Psychology Psychology

Psychology

Psychology

Descriptionof the Client and Client’s Background

Theclient is a woman who has been in an abusive marriage for the pasttwo years. The client got married in a wonderful wedding thatoccurred in earlier 2010. The client lived together with her husbandwell in her earlier marriage life. However, after two years, thingsstarted changing the way she never expected. Her husband begandrinking, withdrew family support and physically assaulted her dailythus, she became traumatized. The client decided to persevere becauseshe was jobless and had already given birth to a child. The clientdecided to stay while believing that the husband will change hisdrinking habits. The client even brought spiritual leaders to prayfor his husband but things never changed. This even worsened thesituation because the husband begun to accuse the client that thosepeople did not come for spiritual purpose but they were his secretlovers. The husband began to enforce brutal punishment and inflictedheavy pain on the client. The client developed stress and traumabecause of living in an abusive marriage. Finally, the client decidedto quit her matrimonial home and sought refuge in a socialorganization, which provided not only financial support to the needypeople but also offered cancelling programs. The client is now stableafter she underwent counseling for eight months and she has now fullyrecovered from trauma.

Terminationof the Counseling Relationship with a Client

Terminationis an effective therapy, which occurs when the counselor and clientachieves the mutually agreed objectives. An effective way toterminate counseling for this client is by disassociation. The way Iwill do this is by ending my relationship with the client. I will uselanguage termination and this is by focusing on responsibility forchange on what I did with, and for the client when she wastraumatized. Language termination is an effective approach because ithelps the client to heal fully and forget the events (Vicario,Tucker, Smith, &amp Hudgins-Mitchell, 2013). I will disassociatemyself by making sure that my contact with the client ends. Althoughthe intervention and interaction may continue, being close can bringback memories thus, dissociation with the client is imperative.

Transitionfor this Client and Ways of Presenting Them

Transitionis an effective phase that take place when counseling proceeds welland counseling becomes successful. It is better for the counselor andthe client to have a mindset of the client transitioning.One way ofmaking successful transition is by using this therapist opportunityto discuss the strengths and skills of the client. Using thisopportunity can enable the counselor to make significant changes.Therefore, as a counselor, I will try to elicit statement from theclient that reflect the confidence in being able to make significantchanges if the client is motivated. Assisting the client in gainingskills will help her to find and develop supportive relationshipsespecially with a partner. Although the client of abusive marriagemay take long to develop intimate relationships, it is vital to helpthe client learn to integrate communication, choice, respect andtrust in intimate relationship.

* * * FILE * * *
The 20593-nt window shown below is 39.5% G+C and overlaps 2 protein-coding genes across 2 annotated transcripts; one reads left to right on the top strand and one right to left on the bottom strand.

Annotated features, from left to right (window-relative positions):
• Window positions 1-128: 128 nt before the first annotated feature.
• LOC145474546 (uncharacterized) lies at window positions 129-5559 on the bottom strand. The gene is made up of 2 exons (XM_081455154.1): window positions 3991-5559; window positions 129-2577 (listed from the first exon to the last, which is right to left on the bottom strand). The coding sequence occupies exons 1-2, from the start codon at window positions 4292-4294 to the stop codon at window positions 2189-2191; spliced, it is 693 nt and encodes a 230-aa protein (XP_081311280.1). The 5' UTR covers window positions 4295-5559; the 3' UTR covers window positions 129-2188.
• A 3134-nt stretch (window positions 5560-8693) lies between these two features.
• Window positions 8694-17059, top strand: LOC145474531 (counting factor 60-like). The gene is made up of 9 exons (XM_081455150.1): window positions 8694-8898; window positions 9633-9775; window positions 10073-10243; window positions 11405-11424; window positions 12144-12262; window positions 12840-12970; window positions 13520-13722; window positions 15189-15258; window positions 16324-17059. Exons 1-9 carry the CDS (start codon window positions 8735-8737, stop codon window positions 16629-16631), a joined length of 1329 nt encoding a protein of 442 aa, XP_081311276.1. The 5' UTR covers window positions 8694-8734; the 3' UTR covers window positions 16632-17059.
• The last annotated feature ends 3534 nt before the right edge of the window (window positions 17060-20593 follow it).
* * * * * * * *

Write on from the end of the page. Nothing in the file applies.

Ungar(2011) argues that the counselor is not the sole agent of change butshould always a bridge toothers. I will also perform de-center duringthe transition phase. According to Underwood, Stewart and Castellanos(2007), the client is responsible for the transition to take placeand it is what the client brings in terms of resilience, change, andsocial supports. Therefore, client empowerment is an effective methodemployed for survivors of trauma because it can create significantchange. Empowering is an effective way of helping the client process,uncover an express anger. Lawson, Davis and Brandon argue thathelping the client to reframe her resentment into an emotion can helpin defining the rights and needs of the client(2013).Study revealsthat women express their anger and can overcome trauma when theyexpress their feelings to others thus, they use their anger forproductive and behavior (Ivey, D`Andrea, &amp Ivey, 2012).&nbsp

References

Lawson,D. M., Davis, D., &amp Brandon, S. (2013). Treating Complex Trauma:Critical

InterventionsWith Adults Who Experienced Ongoing Trauma InChildhood.&nbspPsychotherapy,&nbsp50(3),331-335. doi:10.1037/a0032677.

Ivey,A. E., D`Andrea, M., &amp Ivey, M. B. (2012).&nbspTheoriesof Counseling and Psychotherapy: A

MulticulturalPerspective.Los Angeles: SAGE Publication.

Underwood,L., Stewart, S. E., &ampCastellanos, A. M. (2007). EffectivePractices for Sexually

TraumatizedGirls: Implications for Counseling and Education.InternationalJournal of Behavioral Consultation and Therapy,&nbsp3,&nbsp3,403-419.

Ungar,M. (2011).&nbspCounselingin Challenging Contexts: Working with Individuals and Families

acrossClinical and Community Settings.Belmont, Calif: Brooks/Cole.

Vicario,M., Tucker, C., Smith Adcock, S., &amp Hudgins-Mitchell, C. (2013).Relational-cultural

PlayTherapy: Reestablishing Healthy Connections with Children Exposed toTrauma in Relationships.&nbspInternationalJournal Of Play Therapy,&nbsp22(2),103-117.